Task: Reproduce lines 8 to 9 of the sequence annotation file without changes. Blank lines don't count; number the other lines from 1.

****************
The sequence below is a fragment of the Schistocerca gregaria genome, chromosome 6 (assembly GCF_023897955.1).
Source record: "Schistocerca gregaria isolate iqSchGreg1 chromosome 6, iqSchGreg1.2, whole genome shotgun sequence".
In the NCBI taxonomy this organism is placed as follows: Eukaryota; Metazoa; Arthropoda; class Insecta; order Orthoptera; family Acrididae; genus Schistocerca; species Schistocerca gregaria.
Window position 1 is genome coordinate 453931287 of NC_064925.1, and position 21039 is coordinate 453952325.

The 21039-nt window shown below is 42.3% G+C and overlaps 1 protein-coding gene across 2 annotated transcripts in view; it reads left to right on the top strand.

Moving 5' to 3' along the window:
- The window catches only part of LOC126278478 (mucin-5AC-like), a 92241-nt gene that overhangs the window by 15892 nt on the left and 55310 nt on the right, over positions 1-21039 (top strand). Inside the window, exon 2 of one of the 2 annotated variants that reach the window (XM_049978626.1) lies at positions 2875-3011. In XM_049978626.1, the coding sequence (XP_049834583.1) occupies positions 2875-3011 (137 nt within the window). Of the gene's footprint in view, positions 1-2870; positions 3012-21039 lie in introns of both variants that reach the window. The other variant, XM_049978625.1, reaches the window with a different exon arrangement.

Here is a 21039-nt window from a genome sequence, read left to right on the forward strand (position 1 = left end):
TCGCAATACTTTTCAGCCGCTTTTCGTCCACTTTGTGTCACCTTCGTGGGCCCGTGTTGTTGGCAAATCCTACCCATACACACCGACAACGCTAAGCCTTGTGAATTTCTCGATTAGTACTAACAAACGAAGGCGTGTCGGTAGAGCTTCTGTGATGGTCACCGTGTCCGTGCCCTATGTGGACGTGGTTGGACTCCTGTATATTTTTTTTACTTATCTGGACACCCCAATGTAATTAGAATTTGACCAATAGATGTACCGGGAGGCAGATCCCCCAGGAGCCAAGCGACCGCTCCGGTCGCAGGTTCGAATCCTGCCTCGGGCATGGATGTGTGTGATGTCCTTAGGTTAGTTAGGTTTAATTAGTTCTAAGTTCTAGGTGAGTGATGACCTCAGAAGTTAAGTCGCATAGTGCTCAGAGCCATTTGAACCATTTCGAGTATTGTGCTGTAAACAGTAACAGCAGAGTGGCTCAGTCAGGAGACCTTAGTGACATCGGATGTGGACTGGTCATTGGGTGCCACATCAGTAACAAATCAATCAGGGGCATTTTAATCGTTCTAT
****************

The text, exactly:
Here is a 21039-nt window from a genome sequence, read left to right on the forward strand (position 1 = left end):
TCGCAATACTTTTCAGCCGCTTTTCGTCCACTTTGTGTCACCTTCGTGGGCCCGTGTTGTTGGCAAATCCTACCCATACACACCGACAACGCTAAGCCTTGTGAATTTCTCGATTAGTACTAACAAACGAAGGCGTGTCGGTAGAGCTTCTGTGATGGTCACCGTGTCCGTGCCCTATGTGGACGTGGTTGGACTCCTGTATATTTTTTTTACTTATCTGGACACCCCAATGTAATTAGAATTTGACCAATAGATGTACCGGGAGGCAGATCCCCCAGGAGCCAAGCGACCGCTCCGGTCGCAGGTTCGAATCCTGCCTCGGGCATGGATGTGTGTGATGTCCTTAGGTTAGTTAGGTTTAATTAGTTCTAAGTTCTAGGTGAGTGATGACCTCAGAAGTTAAGTCGCATAGTGCTCAGAGCCATTTGAACCATTTCGAGTATTGTGCTGTAAACAGTAACAGCAGAGTGGCTCAGTCAGGAGACCTTAGTGACATCGGATGTGGACTGGTCATTGGGTGCCACATCAGTAACAAATCAATCAGGGGCATTTTAATCGTTCTAT